• involve a "safety case" regime, comprising the use of quantified risk assessment and management prior to engaging in offshore activities such as the drilling of wells;
  • oblige operators to demonstrate that they have the technical and financial means to deal with critical events (such as blowouts).

Achieving high operational safety

The Commission observes that the fragmentation of legal frameworks concerns not only licensing, but the operation of installations, which can result in rigs owned by a company in the waters of different Member States having to conform to different regimes, with adverse consequences for both safety and operational costs. It therefore believes that, in order to guarantee maximum safety and a level playing field, there need to be uniform and rigorously enforced criteria covering financial and technical capability, the protection of worker health and safety, the integrity of installations, a high level of environmental protection, and the prevention of accidents (as well as the response to them). In particular, it notes that offshore installations are not covered by EU legislation on pollution control and major accident hazards, and that, although product safety legislation applies in general to equipment in offshore facilities, it does not extend to mobile offshore drilling units. It says that it will:

  • strengthen existing legislation (or draft new measures) to address pollution control, inspection, accident prevention and the management of individual installations;
  • review Directive 92/91/EC on the safety of workers in the mineral-extracting industries, amending it if necessary in the light of the investigation into the Deepwater Horizon accident;
  • call on Member States to review and update of existing "safety cases" in the light of that investigation;
  • investigate the feasibility of extending of the scope of EU product safety legislation to include equipment used in offshore activities;
  • assess current regulations and practices with regard to well design and control;
  • encourage the development of necessary technical standards.

Liability regimes

The Commission suggests that clear provisions on the responsibility for clean-up and the ultimate liability for damage discourage operators from under-estimating risks and compromising on safety measures, thereby helping to limit the likelihood of environmental damage: and it notes that, based on the precautionary and polluter pays principles, EU environmental and maritime legislation contains provisions for the remedy of damage following an accident. However, it says that the Environmental Liability Directive must ensure that offshore operators are under strict liability, not only for damage caused to protected species, natural habitats and the waters covered by the Water Framework Directive, but also to all marine areas under the jurisdiction of Member States. It says that it will:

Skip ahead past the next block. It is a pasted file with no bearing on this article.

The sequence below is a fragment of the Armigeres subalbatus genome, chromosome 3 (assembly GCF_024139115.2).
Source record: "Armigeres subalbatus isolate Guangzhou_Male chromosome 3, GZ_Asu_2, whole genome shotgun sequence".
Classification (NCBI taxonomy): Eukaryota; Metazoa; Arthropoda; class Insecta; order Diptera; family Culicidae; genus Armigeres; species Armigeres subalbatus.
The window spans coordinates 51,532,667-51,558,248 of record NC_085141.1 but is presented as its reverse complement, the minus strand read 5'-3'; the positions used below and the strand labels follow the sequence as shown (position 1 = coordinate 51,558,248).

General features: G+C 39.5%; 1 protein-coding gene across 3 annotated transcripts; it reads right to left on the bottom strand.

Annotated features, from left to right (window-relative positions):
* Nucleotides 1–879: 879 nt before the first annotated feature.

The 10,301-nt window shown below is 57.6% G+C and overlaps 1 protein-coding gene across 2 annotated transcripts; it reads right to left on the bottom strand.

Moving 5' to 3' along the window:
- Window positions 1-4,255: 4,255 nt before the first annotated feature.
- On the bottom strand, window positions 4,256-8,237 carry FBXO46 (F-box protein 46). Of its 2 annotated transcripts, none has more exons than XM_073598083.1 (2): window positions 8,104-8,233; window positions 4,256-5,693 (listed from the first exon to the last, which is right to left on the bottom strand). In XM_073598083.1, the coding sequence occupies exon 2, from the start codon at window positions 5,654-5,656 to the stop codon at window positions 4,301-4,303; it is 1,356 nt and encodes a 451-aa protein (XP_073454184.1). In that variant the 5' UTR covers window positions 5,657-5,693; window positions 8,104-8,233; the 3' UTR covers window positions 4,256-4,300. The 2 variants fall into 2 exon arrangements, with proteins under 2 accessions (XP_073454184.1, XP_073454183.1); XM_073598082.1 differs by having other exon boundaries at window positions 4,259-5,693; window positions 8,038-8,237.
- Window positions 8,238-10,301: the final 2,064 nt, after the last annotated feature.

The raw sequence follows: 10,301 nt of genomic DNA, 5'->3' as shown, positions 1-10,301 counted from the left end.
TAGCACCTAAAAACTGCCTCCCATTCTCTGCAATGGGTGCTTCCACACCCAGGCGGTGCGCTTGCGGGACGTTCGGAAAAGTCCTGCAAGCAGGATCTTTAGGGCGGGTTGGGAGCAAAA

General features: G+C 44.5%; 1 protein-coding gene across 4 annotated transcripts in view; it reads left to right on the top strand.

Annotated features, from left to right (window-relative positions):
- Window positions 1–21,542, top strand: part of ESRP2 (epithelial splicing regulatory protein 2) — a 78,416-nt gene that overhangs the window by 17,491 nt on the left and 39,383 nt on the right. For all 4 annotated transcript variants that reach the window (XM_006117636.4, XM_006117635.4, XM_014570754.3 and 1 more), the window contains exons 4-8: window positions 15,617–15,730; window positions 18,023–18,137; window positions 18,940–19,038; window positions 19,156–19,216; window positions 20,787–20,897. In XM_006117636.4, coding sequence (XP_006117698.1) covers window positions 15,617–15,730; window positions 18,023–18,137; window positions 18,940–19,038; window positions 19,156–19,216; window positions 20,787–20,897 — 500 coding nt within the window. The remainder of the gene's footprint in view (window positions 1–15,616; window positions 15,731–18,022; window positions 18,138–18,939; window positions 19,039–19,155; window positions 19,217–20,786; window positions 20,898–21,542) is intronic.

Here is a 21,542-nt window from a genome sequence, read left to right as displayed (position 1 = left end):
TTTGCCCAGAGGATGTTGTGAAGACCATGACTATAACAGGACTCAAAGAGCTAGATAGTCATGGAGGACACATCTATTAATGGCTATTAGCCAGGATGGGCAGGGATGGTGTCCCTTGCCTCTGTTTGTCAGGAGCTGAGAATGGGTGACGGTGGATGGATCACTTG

• amend the Environmental Liability Directive to broaden its scope to all marine waters as defined in the Marine Strategy Framework Directive;
  • re-consider the option of introducing a requirement for mandatory financial security, and examine the adequacy of existing financial ceilings for potential major accidents which involve parties with limited financial capacity;
  • address in a new guidance document the application of the Waste Framework Directive to oilspills.

Responsibility of industry

The Commission says that industry bears the primary responsibility for the safety of its operations, and that it is in companies' own interest to give unequivocal priority to safety and sustainability, through investment in prevention, accident response and oil recovery. It notes that the steps taken vary from company to company, and need to be complemented by joint industry initiatives: and it points out that, although resources were effectively mobilised to contain the oil spill in the Gulf of Mexico, the time needed to stem the leak was a matter of concern, suggesting a need to work on new response tools capable of use in all marine environments in Europe. It says that it will call on industry: